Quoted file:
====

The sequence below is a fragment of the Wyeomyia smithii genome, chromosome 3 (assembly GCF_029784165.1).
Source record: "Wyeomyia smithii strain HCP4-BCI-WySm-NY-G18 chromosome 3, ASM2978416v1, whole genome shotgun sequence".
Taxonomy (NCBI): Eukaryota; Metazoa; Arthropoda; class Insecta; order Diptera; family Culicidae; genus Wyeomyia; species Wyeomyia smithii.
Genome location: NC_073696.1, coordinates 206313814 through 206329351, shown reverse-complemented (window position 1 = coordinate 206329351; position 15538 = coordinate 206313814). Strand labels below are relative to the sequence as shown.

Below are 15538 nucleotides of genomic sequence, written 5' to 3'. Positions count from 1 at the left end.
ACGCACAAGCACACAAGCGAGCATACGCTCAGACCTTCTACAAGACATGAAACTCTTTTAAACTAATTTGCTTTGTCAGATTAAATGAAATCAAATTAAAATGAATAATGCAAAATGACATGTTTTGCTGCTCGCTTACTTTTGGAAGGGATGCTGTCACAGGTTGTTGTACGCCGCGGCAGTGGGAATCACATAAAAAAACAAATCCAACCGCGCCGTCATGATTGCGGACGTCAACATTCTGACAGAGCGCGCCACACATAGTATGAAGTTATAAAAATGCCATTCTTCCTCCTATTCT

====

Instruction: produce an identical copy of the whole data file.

The sequence below is a fragment of the Wyeomyia smithii genome, chromosome 3 (assembly GCF_029784165.1).
Source record: "Wyeomyia smithii strain HCP4-BCI-WySm-NY-G18 chromosome 3, ASM2978416v1, whole genome shotgun sequence".
Taxonomy (NCBI): Eukaryota; Metazoa; Arthropoda; class Insecta; order Diptera; family Culicidae; genus Wyeomyia; species Wyeomyia smithii.
Genome location: NC_073696.1, coordinates 206313814 through 206329351, shown reverse-complemented (window position 1 = coordinate 206329351; position 15538 = coordinate 206313814). Strand labels below are relative to the sequence as shown.

Below are 15538 nucleotides of genomic sequence, written 5' to 3'. Positions count from 1 at the left end.
ACGCACAAGCACACAAGCGAGCATACGCTCAGACCTTCTACAAGACATGAAACTCTTTTAAACTAATTTGCTTTGTCAGATTAAATGAAATCAAATTAAAATGAATAATGCAAAATGACATGTTTTGCTGCTCGCTTACTTTTGGAAGGGATGCTGTCACAGGTTGTTGTACGCCGCGGCAGTGGGAATCACATAAAAAAACAAATCCAACCGCGCCGTCATGATTGCGGACGTCAACATTCTGACAGAGCGCGCCACACATAGTATGAAGTTATAAAAATGCCATTCTTCCTCCTATTCT